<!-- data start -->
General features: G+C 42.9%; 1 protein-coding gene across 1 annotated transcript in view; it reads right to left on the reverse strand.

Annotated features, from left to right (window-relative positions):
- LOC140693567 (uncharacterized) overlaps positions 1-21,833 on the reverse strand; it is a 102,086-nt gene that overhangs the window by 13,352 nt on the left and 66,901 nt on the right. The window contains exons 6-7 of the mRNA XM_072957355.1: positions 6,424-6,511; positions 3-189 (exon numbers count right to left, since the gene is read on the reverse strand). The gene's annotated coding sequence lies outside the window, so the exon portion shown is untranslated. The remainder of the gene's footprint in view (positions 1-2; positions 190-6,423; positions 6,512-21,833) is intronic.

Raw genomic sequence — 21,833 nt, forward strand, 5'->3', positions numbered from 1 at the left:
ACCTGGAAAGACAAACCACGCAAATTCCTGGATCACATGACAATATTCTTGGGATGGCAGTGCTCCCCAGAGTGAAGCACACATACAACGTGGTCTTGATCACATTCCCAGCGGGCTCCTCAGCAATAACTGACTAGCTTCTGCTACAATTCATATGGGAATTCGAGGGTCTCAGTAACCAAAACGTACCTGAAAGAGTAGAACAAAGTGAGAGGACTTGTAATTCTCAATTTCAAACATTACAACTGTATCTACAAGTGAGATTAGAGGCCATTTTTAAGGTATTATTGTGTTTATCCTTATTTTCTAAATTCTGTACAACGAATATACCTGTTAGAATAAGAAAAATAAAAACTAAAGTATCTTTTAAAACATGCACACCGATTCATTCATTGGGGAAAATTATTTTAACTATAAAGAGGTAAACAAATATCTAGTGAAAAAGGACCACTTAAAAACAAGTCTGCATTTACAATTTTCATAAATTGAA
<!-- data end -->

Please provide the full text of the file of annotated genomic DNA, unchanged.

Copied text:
General features: G+C 42.9%; 1 protein-coding gene across 1 annotated transcript in view; it reads right to left on the reverse strand.

Annotated features, from left to right (window-relative positions):
- LOC140693567 (uncharacterized) overlaps positions 1-21,833 on the reverse strand; it is a 102,086-nt gene that overhangs the window by 13,352 nt on the left and 66,901 nt on the right. The window contains exons 6-7 of the mRNA XM_072957355.1: positions 6,424-6,511; positions 3-189 (exon numbers count right to left, since the gene is read on the reverse strand). The gene's annotated coding sequence lies outside the window, so the exon portion shown is untranslated. The remainder of the gene's footprint in view (positions 1-2; positions 190-6,423; positions 6,512-21,833) is intronic.

Raw genomic sequence — 21,833 nt, forward strand, 5'->3', positions numbered from 1 at the left:
ACCTGGAAAGACAAACCACGCAAATTCCTGGATCACATGACAATATTCTTGGGATGGCAGTGCTCCCCAGAGTGAAGCACACATACAACGTGGTCTTGATCACATTCCCAGCGGGCTCCTCAGCAATAACTGACTAGCTTCTGCTACAATTCATATGGGAATTCGAGGGTCTCAGTAACCAAAACGTACCTGAAAGAGTAGAACAAAGTGAGAGGACTTGTAATTCTCAATTTCAAACATTACAACTGTATCTACAAGTGAGATTAGAGGCCATTTTTAAGGTATTATTGTGTTTATCCTTATTTTCTAAATTCTGTACAACGAATATACCTGTTAGAATAAGAAAAATAAAAACTAAAGTATCTTTTAAAACATGCACACCGATTCATTCATTGGGGAAAATTATTTTAACTATAAAGAGGTAAACAAATATCTAGTGAAAAAGGACCACTTAAAAACAAGTCTGCATTTACAATTTTCATAAATTGAA